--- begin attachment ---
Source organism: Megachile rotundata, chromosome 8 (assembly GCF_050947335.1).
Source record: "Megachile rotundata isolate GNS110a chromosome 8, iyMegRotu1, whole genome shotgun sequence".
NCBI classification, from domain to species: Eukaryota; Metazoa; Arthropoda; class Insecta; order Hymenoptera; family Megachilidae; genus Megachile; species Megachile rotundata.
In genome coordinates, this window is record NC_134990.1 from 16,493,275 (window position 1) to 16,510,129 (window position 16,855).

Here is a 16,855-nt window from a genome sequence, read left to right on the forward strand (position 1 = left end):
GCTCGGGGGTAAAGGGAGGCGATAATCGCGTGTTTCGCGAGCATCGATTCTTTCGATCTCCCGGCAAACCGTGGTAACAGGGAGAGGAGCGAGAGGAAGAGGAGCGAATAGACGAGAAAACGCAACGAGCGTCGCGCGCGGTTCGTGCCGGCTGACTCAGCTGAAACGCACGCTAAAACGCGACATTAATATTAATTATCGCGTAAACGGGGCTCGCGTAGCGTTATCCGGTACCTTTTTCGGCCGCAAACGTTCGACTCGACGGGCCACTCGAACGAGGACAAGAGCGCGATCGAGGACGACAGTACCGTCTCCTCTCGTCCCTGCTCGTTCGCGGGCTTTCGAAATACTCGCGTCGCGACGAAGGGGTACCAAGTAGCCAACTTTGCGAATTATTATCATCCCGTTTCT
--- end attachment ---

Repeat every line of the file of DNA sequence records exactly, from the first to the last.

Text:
Source organism: Megachile rotundata, chromosome 8 (assembly GCF_050947335.1).
Source record: "Megachile rotundata isolate GNS110a chromosome 8, iyMegRotu1, whole genome shotgun sequence".
NCBI classification, from domain to species: Eukaryota; Metazoa; Arthropoda; class Insecta; order Hymenoptera; family Megachilidae; genus Megachile; species Megachile rotundata.
In genome coordinates, this window is record NC_134990.1 from 16,493,275 (window position 1) to 16,510,129 (window position 16,855).

Here is a 16,855-nt window from a genome sequence, read left to right on the forward strand (position 1 = left end):
GCTCGGGGGTAAAGGGAGGCGATAATCGCGTGTTTCGCGAGCATCGATTCTTTCGATCTCCCGGCAAACCGTGGTAACAGGGAGAGGAGCGAGAGGAAGAGGAGCGAATAGACGAGAAAACGCAACGAGCGTCGCGCGCGGTTCGTGCCGGCTGACTCAGCTGAAACGCACGCTAAAACGCGACATTAATATTAATTATCGCGTAAACGGGGCTCGCGTAGCGTTATCCGGTACCTTTTTCGGCCGCAAACGTTCGACTCGACGGGCCACTCGAACGAGGACAAGAGCGCGATCGAGGACGACAGTACCGTCTCCTCTCGTCCCTGCTCGTTCGCGGGCTTTCGAAATACTCGCGTCGCGACGAAGGGGTACCAAGTAGCCAACTTTGCGAATTATTATCATCCCGTTTCT